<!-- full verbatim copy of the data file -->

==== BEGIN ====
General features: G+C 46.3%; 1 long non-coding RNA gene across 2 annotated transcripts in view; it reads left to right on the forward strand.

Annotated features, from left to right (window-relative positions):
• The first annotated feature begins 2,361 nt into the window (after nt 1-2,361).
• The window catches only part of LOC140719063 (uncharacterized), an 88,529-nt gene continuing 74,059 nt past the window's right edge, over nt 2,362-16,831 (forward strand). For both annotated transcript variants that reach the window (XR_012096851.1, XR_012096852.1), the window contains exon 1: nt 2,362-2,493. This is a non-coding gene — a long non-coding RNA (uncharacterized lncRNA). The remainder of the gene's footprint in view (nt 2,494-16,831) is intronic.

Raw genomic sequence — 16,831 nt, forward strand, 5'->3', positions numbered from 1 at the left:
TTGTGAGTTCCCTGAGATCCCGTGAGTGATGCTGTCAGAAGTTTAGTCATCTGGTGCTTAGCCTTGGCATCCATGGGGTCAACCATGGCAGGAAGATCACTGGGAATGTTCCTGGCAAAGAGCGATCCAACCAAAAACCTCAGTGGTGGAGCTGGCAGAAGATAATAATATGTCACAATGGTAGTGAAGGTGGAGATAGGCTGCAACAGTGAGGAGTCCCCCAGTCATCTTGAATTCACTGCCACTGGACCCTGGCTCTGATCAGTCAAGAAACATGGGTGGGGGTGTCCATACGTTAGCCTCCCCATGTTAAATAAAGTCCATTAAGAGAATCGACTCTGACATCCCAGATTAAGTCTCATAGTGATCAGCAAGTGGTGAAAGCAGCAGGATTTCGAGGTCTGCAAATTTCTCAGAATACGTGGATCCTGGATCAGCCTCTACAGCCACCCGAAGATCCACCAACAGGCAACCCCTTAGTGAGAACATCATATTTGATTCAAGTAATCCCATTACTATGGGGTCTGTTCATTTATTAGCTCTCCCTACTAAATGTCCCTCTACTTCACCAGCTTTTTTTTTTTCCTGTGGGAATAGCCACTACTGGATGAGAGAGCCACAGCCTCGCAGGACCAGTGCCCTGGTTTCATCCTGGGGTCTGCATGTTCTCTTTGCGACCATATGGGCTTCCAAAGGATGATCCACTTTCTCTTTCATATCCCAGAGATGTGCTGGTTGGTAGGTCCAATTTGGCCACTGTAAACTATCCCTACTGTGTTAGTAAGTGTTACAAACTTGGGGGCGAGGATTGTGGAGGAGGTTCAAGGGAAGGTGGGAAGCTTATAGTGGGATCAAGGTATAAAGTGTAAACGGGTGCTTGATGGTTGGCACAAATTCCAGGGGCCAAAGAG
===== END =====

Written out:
General features: G+C 46.3%; 1 long non-coding RNA gene across 2 annotated transcripts in view; it reads left to right on the forward strand.

Annotated features, from left to right (window-relative positions):
• The first annotated feature begins 2,361 nt into the window (after nt 1-2,361).
• The window catches only part of LOC140719063 (uncharacterized), an 88,529-nt gene continuing 74,059 nt past the window's right edge, over nt 2,362-16,831 (forward strand). For both annotated transcript variants that reach the window (XR_012096851.1, XR_012096852.1), the window contains exon 1: nt 2,362-2,493. This is a non-coding gene — a long non-coding RNA (uncharacterized lncRNA). The remainder of the gene's footprint in view (nt 2,494-16,831) is intronic.

Raw genomic sequence — 16,831 nt, forward strand, 5'->3', positions numbered from 1 at the left:
TTGTGAGTTCCCTGAGATCCCGTGAGTGATGCTGTCAGAAGTTTAGTCATCTGGTGCTTAGCCTTGGCATCCATGGGGTCAACCATGGCAGGAAGATCACTGGGAATGTTCCTGGCAAAGAGCGATCCAACCAAAAACCTCAGTGGTGGAGCTGGCAGAAGATAATAATATGTCACAATGGTAGTGAAGGTGGAGATAGGCTGCAACAGTGAGGAGTCCCCCAGTCATCTTGAATTCACTGCCACTGGACCCTGGCTCTGATCAGTCAAGAAACATGGGTGGGGGTGTCCATACGTTAGCCTCCCCATGTTAAATAAAGTCCATTAAGAGAATCGACTCTGACATCCCAGATTAAGTCTCATAGTGATCAGCAAGTGGTGAAAGCAGCAGGATTTCGAGGTCTGCAAATTTCTCAGAATACGTGGATCCTGGATCAGCCTCTACAGCCACCCGAAGATCCACCAACAGGCAACCCCTTAGTGAGAACATCATATTTGATTCAAGTAATCCCATTACTATGGGGTCTGTTCATTTATTAGCTCTCCCTACTAAATGTCCCTCTACTTCACCAGCTTTTTTTTTTTCCTGTGGGAATAGCCACTACTGGATGAGAGAGCCACAGCCTCGCAGGACCAGTGCCCTGGTTTCATCCTGGGGTCTGCATGTTCTCTTTGCGACCATATGGGCTTCCAAAGGATGATCCACTTTCTCTTTCATATCCCAGAGATGTGCTGGTTGGTAGGTCCAATTTGGCCACTGTAAACTATCCCTACTGTGTTAGTAAGTGTTACAAACTTGGGGGCGAGGATTGTGGAGGAGGTTCAAGGGAAGGTGGGAAGCTTATAGTGGGATCAAGGTATAAAGTGTAAACGGGTGCTTGATGGTTGGCACAAATTCCAGGGGCCAAAGAG